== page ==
Presentation to the Abu Dhabi Police Crime Laboratory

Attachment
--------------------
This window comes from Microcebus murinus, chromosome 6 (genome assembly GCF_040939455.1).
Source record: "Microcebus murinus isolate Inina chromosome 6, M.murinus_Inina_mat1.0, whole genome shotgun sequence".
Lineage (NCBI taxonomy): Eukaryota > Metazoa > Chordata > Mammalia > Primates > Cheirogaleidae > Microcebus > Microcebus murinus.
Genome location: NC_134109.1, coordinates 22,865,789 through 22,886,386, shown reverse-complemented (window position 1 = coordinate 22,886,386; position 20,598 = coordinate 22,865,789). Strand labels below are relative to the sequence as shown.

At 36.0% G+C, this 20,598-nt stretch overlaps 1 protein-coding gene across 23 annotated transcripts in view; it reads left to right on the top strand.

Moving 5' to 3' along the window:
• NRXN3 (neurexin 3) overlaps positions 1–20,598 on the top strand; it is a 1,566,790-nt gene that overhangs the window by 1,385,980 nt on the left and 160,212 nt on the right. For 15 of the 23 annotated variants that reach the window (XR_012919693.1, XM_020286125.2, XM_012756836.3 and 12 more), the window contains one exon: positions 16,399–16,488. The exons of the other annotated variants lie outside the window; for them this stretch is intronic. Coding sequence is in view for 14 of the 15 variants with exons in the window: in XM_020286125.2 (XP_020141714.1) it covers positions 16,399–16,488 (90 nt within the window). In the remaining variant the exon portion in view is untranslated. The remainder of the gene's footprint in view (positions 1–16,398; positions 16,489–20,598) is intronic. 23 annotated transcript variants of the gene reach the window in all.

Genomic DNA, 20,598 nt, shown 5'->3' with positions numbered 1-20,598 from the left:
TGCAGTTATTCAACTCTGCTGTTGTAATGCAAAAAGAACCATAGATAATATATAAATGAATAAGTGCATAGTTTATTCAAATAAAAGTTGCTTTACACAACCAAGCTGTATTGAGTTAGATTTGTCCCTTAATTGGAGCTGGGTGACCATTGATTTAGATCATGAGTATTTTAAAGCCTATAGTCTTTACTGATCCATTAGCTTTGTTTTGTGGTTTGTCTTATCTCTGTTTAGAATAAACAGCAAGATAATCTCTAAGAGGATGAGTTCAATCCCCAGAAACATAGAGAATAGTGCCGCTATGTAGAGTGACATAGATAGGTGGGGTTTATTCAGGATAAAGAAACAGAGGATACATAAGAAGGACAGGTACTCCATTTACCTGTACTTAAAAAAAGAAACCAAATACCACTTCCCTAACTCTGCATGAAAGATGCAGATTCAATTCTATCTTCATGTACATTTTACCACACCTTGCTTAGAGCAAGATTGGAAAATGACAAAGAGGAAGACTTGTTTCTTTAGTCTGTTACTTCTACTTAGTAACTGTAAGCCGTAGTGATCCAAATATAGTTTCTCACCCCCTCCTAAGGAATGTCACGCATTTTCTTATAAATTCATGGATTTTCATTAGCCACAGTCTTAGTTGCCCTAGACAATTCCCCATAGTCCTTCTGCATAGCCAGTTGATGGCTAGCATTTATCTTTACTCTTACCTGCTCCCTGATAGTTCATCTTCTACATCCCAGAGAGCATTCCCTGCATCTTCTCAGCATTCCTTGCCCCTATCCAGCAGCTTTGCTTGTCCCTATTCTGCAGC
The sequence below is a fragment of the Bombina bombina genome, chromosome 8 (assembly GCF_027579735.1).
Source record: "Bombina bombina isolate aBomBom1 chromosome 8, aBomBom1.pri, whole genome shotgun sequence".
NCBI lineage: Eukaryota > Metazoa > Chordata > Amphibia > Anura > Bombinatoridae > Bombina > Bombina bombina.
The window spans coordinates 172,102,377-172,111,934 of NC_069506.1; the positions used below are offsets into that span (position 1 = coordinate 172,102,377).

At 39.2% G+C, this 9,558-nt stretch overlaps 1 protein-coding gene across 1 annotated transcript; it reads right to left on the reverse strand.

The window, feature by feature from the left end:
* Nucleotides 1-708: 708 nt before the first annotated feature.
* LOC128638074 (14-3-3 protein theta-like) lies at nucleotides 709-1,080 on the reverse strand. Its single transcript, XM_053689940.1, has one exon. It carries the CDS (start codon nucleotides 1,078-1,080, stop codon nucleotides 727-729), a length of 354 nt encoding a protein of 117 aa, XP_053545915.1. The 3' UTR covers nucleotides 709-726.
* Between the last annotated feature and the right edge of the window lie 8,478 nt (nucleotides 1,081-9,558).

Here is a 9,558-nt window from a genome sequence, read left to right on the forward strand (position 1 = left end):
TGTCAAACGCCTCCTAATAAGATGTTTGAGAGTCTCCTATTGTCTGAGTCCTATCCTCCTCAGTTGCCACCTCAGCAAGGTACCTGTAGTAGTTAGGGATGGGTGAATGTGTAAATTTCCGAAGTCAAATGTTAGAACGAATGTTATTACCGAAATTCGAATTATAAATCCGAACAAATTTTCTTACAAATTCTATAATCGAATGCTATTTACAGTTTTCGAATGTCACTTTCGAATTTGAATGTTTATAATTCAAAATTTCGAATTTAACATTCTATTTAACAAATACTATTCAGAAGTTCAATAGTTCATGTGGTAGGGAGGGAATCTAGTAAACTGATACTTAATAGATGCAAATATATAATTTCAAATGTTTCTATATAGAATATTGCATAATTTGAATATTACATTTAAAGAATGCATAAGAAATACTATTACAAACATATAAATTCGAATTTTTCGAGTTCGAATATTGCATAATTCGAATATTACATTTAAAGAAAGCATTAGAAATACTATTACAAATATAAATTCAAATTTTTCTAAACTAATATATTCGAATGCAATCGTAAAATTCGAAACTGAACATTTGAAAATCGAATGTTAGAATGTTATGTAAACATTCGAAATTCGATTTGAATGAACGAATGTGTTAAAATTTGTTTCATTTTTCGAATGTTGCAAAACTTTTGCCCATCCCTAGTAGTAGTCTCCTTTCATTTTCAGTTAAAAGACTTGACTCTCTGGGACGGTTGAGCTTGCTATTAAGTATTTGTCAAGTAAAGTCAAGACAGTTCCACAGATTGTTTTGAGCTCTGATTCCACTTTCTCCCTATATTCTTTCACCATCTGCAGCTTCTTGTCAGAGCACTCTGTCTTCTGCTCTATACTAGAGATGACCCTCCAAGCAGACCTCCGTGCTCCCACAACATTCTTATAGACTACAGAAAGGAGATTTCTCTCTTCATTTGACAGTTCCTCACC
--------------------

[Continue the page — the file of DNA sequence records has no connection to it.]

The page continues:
Palenik, S. (2013) Modern Trace Evidence Analysis and its Application to the Forensic Study of Soil, Sand and Dust. Conference on Forensic Geology (Abu Dhabi Police Crime Laboratory, United Arab Emirates) . Presented in November, 2013. The coloration of modern architectural paints is achieved through the addition of specific ratios of tinting pigments. This presentation discusses the major tinting pigments used in modern architectural paints in the context of forensic paint evidence. Tinting pigments are introduced as viscous colored liquids through manual or automated aliquots of specific volume to a white base paint to achieve specific custom colors. Although coloration pigments are typically present at low levels, they can be recognized through examination by polarized light microscopy (PLM) and identified through a combination of microanalytical methods. The most applicable technique for any given paint is dependant upon the actual pigments in a given sample. Therefore, a thoughtful (i.e., scientific) approach to pigment identification that is modified to fit the sample at hand is critical to the evaluation of pigment evidence. To cover a wide range of color space, manufacturers have developed a set of 12 “universal” tinting pigments. This set of 12 pigments is compatible with oil and water based paints produced by most major paint manufacturers. The universal tinting pigments include the nominally described colors: black, white, green, blue, red, magenta, yellow (3 shades), and brown (3). At least one manufacturer uses its own set of 12 tinting pigments. This manufacturer-specific set substitutes gray and orange shades in place of a brown and yellow. Three sets of universal and one set manufacturer-specific tinting pigments have been acquired from various home improvement stores. The pigments and fillers present in these densely colored solutions have been isolated through a series of sonicated acetone washes. The dried solids were prepared for analysis by a variety of microanalytical techniques for the purpose of characterizing the solid contents of these tinting solutions. The techniques used to study the isolated solids in this work include PLM, Raman microspectroscopy (RMP), energy dispersive X-ray spectroscopy (EDS), fluorescence microscopy, visible microspectrophotometry, and X-ray diffraction (XRD). Although XRD is not a microanalytical technique, it is helpful in establishing the initial identification of fillers used in the tinting pigments. Similarly, without extensive sample preparation, EDS generally does not provide a way to look directly at individual pigments in paints; however, the bulk elemental composition can provide evidence as to the major pigments in use. The architectural tinting pigments studied contain a range of inorganic and organic pigments. The black tinting colors use carbon black, while the whites use rutile (TiO2). In general, one yellow and all brown pigments are based around the iron oxides goethite (FeOOH) and hematite (Fe2O3). Copper phthalocyanines are used as the blues (PB 15 – chlorinated) and green (PG 7 – brominated/chlorinated). The red, orange, magenta and yellow (2) are based around other organic pigments. In addition, all of the tinting pigments contain significant amounts of inorganic fillers such as talc, calcite and other silicates. Using the aforementioned analytical techniques, some tinting pigments can be distinguished by manufacturer. This talk discusses the results of our research into the background of these architectural tinting pigment sets, the results of our anlaysis and applications of this information to forensic paint analysis.
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